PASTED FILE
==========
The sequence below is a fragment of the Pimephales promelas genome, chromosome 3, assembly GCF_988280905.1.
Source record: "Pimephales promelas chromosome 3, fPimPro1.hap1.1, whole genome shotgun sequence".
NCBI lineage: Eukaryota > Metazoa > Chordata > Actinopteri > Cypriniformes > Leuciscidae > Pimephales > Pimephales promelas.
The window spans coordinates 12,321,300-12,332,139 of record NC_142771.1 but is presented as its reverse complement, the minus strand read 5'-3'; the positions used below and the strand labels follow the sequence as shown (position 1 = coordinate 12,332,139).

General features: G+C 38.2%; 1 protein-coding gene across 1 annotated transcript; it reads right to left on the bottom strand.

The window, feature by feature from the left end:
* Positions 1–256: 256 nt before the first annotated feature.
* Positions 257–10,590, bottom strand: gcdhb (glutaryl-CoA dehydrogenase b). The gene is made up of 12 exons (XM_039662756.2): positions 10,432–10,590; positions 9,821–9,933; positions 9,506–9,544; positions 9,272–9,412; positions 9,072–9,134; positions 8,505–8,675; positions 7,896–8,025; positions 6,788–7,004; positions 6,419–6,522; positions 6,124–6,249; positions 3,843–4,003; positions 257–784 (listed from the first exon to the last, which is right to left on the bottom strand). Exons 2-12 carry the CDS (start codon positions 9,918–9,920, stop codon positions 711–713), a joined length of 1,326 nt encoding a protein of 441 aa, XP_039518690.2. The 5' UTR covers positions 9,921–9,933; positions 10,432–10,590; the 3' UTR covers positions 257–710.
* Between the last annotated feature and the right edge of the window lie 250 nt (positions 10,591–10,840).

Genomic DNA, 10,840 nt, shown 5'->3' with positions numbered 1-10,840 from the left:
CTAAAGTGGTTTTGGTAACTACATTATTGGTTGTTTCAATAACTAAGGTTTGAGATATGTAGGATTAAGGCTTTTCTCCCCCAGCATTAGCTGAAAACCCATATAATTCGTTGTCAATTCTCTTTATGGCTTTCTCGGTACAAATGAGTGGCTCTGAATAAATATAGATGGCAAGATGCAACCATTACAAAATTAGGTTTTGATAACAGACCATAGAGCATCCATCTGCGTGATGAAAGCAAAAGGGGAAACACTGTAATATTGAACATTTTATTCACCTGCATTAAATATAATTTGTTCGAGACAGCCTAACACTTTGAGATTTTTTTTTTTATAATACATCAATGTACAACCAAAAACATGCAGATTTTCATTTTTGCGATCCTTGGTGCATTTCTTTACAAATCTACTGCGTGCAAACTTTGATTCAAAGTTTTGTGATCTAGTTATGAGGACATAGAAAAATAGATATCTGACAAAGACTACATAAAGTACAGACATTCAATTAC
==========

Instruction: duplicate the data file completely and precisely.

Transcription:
The sequence below is a fragment of the Pimephales promelas genome, chromosome 3, assembly GCF_988280905.1.
Source record: "Pimephales promelas chromosome 3, fPimPro1.hap1.1, whole genome shotgun sequence".
NCBI lineage: Eukaryota > Metazoa > Chordata > Actinopteri > Cypriniformes > Leuciscidae > Pimephales > Pimephales promelas.
The window spans coordinates 12,321,300-12,332,139 of record NC_142771.1 but is presented as its reverse complement, the minus strand read 5'-3'; the positions used below and the strand labels follow the sequence as shown (position 1 = coordinate 12,332,139).

General features: G+C 38.2%; 1 protein-coding gene across 1 annotated transcript; it reads right to left on the bottom strand.

The window, feature by feature from the left end:
* Positions 1–256: 256 nt before the first annotated feature.
* Positions 257–10,590, bottom strand: gcdhb (glutaryl-CoA dehydrogenase b). The gene is made up of 12 exons (XM_039662756.2): positions 10,432–10,590; positions 9,821–9,933; positions 9,506–9,544; positions 9,272–9,412; positions 9,072–9,134; positions 8,505–8,675; positions 7,896–8,025; positions 6,788–7,004; positions 6,419–6,522; positions 6,124–6,249; positions 3,843–4,003; positions 257–784 (listed from the first exon to the last, which is right to left on the bottom strand). Exons 2-12 carry the CDS (start codon positions 9,918–9,920, stop codon positions 711–713), a joined length of 1,326 nt encoding a protein of 441 aa, XP_039518690.2. The 5' UTR covers positions 9,921–9,933; positions 10,432–10,590; the 3' UTR covers positions 257–710.
* Between the last annotated feature and the right edge of the window lie 250 nt (positions 10,591–10,840).

Genomic DNA, 10,840 nt, shown 5'->3' with positions numbered 1-10,840 from the left:
CTAAAGTGGTTTTGGTAACTACATTATTGGTTGTTTCAATAACTAAGGTTTGAGATATGTAGGATTAAGGCTTTTCTCCCCCAGCATTAGCTGAAAACCCATATAATTCGTTGTCAATTCTCTTTATGGCTTTCTCGGTACAAATGAGTGGCTCTGAATAAATATAGATGGCAAGATGCAACCATTACAAAATTAGGTTTTGATAACAGACCATAGAGCATCCATCTGCGTGATGAAAGCAAAAGGGGAAACACTGTAATATTGAACATTTTATTCACCTGCATTAAATATAATTTGTTCGAGACAGCCTAACACTTTGAGATTTTTTTTTTTATAATACATCAATGTACAACCAAAAACATGCAGATTTTCATTTTTGCGATCCTTGGTGCATTTCTTTACAAATCTACTGCGTGCAAACTTTGATTCAAAGTTTTGTGATCTAGTTATGAGGACATAGAAAAATAGATATCTGACAAAGACTACATAAAGTACAGACATTCAATTAC